98. Memorandum From the Presidentʼs Special Assistant for National Security Affairs (Bundy) to President Johnson1


  • Determination to grant military aid to Burma

This bulky file involves allowing the use of just over $1.2 million to military assistance to Burma under conditions which require a determination signed by you.2 I have reviewed the whole file, and while the case is not open and shut, I believe the recommendation is right. While in [Page 236] formal terms the Burmese have not done what is normally required, they would certainly interpret a failure to go forward on our part as a breach of faith, and the costs to us in Southeast Asian political terms would be substantially more than $1 million worth of military equipment. Moreover, while Burmese neutrality under Ne Win leaves a great deal to be desired, it is angelic when compared to some other people we have to put up with.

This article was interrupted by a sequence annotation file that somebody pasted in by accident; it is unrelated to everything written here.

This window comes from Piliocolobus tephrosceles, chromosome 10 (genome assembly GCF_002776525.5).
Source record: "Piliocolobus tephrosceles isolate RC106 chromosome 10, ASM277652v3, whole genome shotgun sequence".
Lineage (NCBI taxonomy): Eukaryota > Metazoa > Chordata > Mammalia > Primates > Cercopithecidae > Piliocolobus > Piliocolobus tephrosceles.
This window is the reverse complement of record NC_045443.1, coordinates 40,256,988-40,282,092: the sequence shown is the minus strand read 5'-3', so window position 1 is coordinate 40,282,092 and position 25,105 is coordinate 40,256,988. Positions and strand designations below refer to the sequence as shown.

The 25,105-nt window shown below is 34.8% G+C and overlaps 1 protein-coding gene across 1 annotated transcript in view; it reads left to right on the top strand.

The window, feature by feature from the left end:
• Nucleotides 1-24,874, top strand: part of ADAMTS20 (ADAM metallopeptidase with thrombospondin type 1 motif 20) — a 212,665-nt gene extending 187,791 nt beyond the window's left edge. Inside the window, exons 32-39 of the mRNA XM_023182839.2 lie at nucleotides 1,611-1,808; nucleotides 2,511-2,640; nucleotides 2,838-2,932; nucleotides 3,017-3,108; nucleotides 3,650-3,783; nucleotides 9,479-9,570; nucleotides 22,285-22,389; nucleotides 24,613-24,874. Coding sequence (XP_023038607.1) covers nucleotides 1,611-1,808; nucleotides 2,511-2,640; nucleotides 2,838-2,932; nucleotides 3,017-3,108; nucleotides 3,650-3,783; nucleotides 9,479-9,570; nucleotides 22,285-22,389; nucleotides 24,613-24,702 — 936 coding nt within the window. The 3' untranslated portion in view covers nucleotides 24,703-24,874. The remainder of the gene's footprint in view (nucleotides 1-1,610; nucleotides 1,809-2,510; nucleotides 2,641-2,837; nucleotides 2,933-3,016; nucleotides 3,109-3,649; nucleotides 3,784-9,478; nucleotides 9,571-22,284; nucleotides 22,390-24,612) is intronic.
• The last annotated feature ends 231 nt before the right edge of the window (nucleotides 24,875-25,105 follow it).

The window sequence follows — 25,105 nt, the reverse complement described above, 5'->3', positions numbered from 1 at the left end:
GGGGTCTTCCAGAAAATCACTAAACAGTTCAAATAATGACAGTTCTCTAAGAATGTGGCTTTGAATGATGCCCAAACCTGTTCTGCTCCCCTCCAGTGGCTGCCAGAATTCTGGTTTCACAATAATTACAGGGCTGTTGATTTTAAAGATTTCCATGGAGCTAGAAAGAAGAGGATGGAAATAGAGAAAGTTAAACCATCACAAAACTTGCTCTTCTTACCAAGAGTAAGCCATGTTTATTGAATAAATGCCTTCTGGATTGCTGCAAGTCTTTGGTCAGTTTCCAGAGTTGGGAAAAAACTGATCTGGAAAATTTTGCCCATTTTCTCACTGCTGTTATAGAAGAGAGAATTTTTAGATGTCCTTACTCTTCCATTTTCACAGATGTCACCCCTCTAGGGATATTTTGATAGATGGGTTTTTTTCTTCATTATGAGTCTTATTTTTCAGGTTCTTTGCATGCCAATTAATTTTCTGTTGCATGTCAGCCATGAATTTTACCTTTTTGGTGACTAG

If you approve, all that is needed is your signature on the paper under the tab.3

McG. B.
  1. Source: Johnson Library, National Security File, Memos to the President, McGeorge Bundy, Vol. I, 5/1–27/64. No classification marking.
  2. Attached, but not printed.
  3. Bundy and the President discussed this memorandum on the telephone. Bundy told Johnson that the Burma determination was “the only one that has any political hazard in it.” He noted that, “Ne Win has not been very helpful, but I donʼt think you want to pick a row with one more neutral who is being reasonably quiet this month, if we can avoid it.” Bundy suggested that there would be trouble with Sihanouk and Sukarno, and “thatʼs enough on our plate right now.” Bundy stated that “we do get effective connection to the Burmese military and the Burmese have been damn good about preventing any serious communist infiltration, but they are not cooperative in other ways.” The President responded: “Okay, much obliged.” (Memorandum of a telephone conversation, May 13, 5:35 p.m.; ibid., Transcripts of Telephone Conversation, Alpha Series, McGeorge Bundy) The recording of the conversation is ibid., Recordings of Telephone Conversations.